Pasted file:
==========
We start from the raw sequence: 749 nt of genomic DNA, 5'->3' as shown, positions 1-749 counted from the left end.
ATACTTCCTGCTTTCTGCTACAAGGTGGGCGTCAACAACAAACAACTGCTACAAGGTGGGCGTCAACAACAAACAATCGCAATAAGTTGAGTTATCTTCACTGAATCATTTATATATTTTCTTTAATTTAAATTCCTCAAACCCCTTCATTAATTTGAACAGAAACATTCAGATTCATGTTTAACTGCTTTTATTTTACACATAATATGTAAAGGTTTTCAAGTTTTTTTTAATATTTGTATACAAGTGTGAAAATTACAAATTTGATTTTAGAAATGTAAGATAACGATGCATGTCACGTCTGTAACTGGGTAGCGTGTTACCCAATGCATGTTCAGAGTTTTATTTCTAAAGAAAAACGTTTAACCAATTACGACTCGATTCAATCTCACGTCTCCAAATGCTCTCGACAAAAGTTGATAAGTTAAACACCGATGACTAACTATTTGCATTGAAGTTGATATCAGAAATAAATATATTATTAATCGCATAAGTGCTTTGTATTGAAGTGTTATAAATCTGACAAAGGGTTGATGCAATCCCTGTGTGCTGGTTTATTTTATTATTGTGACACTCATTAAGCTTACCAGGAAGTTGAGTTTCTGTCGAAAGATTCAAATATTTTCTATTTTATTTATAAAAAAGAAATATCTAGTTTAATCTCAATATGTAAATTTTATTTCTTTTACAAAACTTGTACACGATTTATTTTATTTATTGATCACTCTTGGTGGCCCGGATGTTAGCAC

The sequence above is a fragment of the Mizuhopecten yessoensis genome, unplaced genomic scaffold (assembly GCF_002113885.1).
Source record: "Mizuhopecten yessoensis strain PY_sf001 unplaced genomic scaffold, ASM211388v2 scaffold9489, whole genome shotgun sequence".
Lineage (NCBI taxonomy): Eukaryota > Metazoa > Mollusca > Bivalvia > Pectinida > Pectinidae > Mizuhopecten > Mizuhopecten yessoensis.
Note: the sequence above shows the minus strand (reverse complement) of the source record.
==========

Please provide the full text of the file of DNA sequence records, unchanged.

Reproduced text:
We start from the raw sequence: 749 nt of genomic DNA, 5'->3' as shown, positions 1-749 counted from the left end.
ATACTTCCTGCTTTCTGCTACAAGGTGGGCGTCAACAACAAACAACTGCTACAAGGTGGGCGTCAACAACAAACAATCGCAATAAGTTGAGTTATCTTCACTGAATCATTTATATATTTTCTTTAATTTAAATTCCTCAAACCCCTTCATTAATTTGAACAGAAACATTCAGATTCATGTTTAACTGCTTTTATTTTACACATAATATGTAAAGGTTTTCAAGTTTTTTTTAATATTTGTATACAAGTGTGAAAATTACAAATTTGATTTTAGAAATGTAAGATAACGATGCATGTCACGTCTGTAACTGGGTAGCGTGTTACCCAATGCATGTTCAGAGTTTTATTTCTAAAGAAAAACGTTTAACCAATTACGACTCGATTCAATCTCACGTCTCCAAATGCTCTCGACAAAAGTTGATAAGTTAAACACCGATGACTAACTATTTGCATTGAAGTTGATATCAGAAATAAATATATTATTAATCGCATAAGTGCTTTGTATTGAAGTGTTATAAATCTGACAAAGGGTTGATGCAATCCCTGTGTGCTGGTTTATTTTATTATTGTGACACTCATTAAGCTTACCAGGAAGTTGAGTTTCTGTCGAAAGATTCAAATATTTTCTATTTTATTTATAAAAAAGAAATATCTAGTTTAATCTCAATATGTAAATTTTATTTCTTTTACAAAACTTGTACACGATTTATTTTATTTATTGATCACTCTTGGTGGCCCGGATGTTAGCAC

The sequence above is a fragment of the Mizuhopecten yessoensis genome, unplaced genomic scaffold (assembly GCF_002113885.1).
Source record: "Mizuhopecten yessoensis strain PY_sf001 unplaced genomic scaffold, ASM211388v2 scaffold9489, whole genome shotgun sequence".
Lineage (NCBI taxonomy): Eukaryota > Metazoa > Mollusca > Bivalvia > Pectinida > Pectinidae > Mizuhopecten > Mizuhopecten yessoensis.
Note: the sequence above shows the minus strand (reverse complement) of the source record.